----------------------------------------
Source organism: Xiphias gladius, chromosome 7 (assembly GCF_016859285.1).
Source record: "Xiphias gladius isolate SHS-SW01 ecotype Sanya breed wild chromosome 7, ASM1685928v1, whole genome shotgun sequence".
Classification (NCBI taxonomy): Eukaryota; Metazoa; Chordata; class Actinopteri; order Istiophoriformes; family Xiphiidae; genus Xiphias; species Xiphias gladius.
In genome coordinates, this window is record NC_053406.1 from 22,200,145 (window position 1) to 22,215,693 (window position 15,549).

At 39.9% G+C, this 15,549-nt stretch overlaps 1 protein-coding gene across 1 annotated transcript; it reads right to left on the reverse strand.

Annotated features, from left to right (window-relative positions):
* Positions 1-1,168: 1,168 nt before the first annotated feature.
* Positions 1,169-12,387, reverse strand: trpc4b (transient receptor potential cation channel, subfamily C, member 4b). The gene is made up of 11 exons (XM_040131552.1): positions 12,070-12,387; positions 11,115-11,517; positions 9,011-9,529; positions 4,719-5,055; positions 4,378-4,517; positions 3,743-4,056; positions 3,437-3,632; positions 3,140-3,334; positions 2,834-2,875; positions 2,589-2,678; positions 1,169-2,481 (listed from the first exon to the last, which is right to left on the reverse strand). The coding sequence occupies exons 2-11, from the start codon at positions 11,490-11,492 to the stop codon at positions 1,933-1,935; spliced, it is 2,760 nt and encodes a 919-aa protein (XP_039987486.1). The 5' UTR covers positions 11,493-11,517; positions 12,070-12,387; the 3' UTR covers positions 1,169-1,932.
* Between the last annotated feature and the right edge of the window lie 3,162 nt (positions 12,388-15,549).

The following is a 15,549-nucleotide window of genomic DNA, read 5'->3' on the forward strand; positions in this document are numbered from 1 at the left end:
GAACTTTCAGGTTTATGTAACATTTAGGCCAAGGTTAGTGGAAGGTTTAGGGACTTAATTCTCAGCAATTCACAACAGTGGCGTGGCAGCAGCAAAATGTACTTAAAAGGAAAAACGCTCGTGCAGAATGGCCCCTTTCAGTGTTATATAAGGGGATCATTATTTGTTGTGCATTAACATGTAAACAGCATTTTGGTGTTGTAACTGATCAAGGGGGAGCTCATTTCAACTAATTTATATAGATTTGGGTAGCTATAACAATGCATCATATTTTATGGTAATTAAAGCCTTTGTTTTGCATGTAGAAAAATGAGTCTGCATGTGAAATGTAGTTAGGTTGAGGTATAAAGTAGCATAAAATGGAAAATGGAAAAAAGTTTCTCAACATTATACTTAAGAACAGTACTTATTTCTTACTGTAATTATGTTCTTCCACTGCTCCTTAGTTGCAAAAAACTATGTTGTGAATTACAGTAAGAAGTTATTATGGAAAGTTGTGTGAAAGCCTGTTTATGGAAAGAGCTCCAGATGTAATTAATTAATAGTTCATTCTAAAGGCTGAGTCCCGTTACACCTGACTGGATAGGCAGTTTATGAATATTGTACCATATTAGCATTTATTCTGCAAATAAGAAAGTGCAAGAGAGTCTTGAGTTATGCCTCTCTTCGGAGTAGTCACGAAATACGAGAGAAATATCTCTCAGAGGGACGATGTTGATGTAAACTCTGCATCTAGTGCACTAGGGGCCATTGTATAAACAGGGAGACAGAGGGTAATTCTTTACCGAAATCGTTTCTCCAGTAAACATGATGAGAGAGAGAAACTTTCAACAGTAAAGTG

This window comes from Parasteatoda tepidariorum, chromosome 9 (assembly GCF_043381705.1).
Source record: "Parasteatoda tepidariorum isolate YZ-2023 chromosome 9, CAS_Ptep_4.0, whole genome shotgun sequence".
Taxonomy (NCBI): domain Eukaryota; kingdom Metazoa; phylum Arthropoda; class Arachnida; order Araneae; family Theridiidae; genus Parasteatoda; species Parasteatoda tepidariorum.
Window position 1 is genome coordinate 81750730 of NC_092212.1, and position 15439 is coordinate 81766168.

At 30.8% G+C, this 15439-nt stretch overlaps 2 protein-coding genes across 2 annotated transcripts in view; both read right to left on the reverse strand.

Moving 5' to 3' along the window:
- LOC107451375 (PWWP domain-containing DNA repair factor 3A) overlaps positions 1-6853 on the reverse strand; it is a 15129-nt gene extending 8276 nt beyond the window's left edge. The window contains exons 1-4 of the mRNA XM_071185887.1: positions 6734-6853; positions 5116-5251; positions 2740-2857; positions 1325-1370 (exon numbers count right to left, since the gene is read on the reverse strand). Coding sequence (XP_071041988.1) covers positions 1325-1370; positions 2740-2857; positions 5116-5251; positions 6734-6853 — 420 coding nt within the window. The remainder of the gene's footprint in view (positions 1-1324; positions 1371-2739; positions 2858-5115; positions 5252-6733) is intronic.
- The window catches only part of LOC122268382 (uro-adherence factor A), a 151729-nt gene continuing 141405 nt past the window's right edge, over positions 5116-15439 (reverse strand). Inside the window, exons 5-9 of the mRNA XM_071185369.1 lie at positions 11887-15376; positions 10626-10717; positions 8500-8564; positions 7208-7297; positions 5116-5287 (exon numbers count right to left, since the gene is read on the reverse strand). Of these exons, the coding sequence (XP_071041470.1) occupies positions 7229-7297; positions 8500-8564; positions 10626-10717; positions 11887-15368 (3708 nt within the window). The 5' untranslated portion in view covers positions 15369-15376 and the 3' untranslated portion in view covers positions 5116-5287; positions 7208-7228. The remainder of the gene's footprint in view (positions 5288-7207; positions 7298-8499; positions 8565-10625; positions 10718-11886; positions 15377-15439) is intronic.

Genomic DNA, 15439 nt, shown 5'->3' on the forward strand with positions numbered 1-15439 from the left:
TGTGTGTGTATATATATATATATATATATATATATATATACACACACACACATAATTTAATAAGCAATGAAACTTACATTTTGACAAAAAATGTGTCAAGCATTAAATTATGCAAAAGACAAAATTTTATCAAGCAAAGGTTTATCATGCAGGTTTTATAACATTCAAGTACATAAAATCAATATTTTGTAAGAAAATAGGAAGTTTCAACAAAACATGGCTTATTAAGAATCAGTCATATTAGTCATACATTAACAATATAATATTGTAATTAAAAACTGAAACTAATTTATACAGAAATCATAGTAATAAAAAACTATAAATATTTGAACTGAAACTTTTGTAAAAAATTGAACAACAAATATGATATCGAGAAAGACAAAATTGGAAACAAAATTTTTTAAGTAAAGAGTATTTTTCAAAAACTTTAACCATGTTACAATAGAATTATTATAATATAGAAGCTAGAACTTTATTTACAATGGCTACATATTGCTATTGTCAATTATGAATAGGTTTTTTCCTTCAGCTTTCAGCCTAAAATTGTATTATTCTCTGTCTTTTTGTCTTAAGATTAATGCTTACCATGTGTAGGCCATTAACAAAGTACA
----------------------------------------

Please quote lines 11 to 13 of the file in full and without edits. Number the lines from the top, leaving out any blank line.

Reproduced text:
GAACTTTCAGGTTTATGTAACATTTAGGCCAAGGTTAGTGGAAGGTTTAGGGACTTAATTCTCAGCAATTCACAACAGTGGCGTGGCAGCAGCAAAATGTACTTAAAAGGAAAAACGCTCGTGCAGAATGGCCCCTTTCAGTGTTATATAAGGGGATCATTATTTGTTGTGCATTAACATGTAAACAGCATTTTGGTGTTGTAACTGATCAAGGGGGAGCTCATTTCAACTAATTTATATAGATTTGGGTAGCTATAACAATGCATCATATTTTATGGTAATTAAAGCCTTTGTTTTGCATGTAGAAAAATGAGTCTGCATGTGAAATGTAGTTAGGTTGAGGTATAAAGTAGCATAAAATGGAAAATGGAAAAAAGTTTCTCAACATTATACTTAAGAACAGTACTTATTTCTTACTGTAATTATGTTCTTCCACTGCTCCTTAGTTGCAAAAAACTATGTTGTGAATTACAGTAAGAAGTTATTATGGAAAGTTGTGTGAAAGCCTGTTTATGGAAAGAGCTCCAGATGTAATTAATTAATAGTTCATTCTAAAGGCTGAGTCCCGTTACACCTGACTGGATAGGCAGTTTATGAATATTGTACCATATTAGCATTTATTCTGCAAATAAGAAAGTGCAAGAGAGTCTTGAGTTATGCCTCTCTTCGGAGTAGTCACGAAATACGAGAGAAATATCTCTCAGAGGGACGATGTTGATGTAAACTCTGCATCTAGTGCACTAGGGGCCATTGTATAAACAGGGAGACAGAGGGTAATTCTTTACCGAAATCGTTTCTCCAGTAAACATGATGAGAGAGAGAAACTTTCAACAGTAAAGTG

This window comes from Parasteatoda tepidariorum, chromosome 9 (assembly GCF_043381705.1).
Source record: "Parasteatoda tepidariorum isolate YZ-2023 chromosome 9, CAS_Ptep_4.0, whole genome shotgun sequence".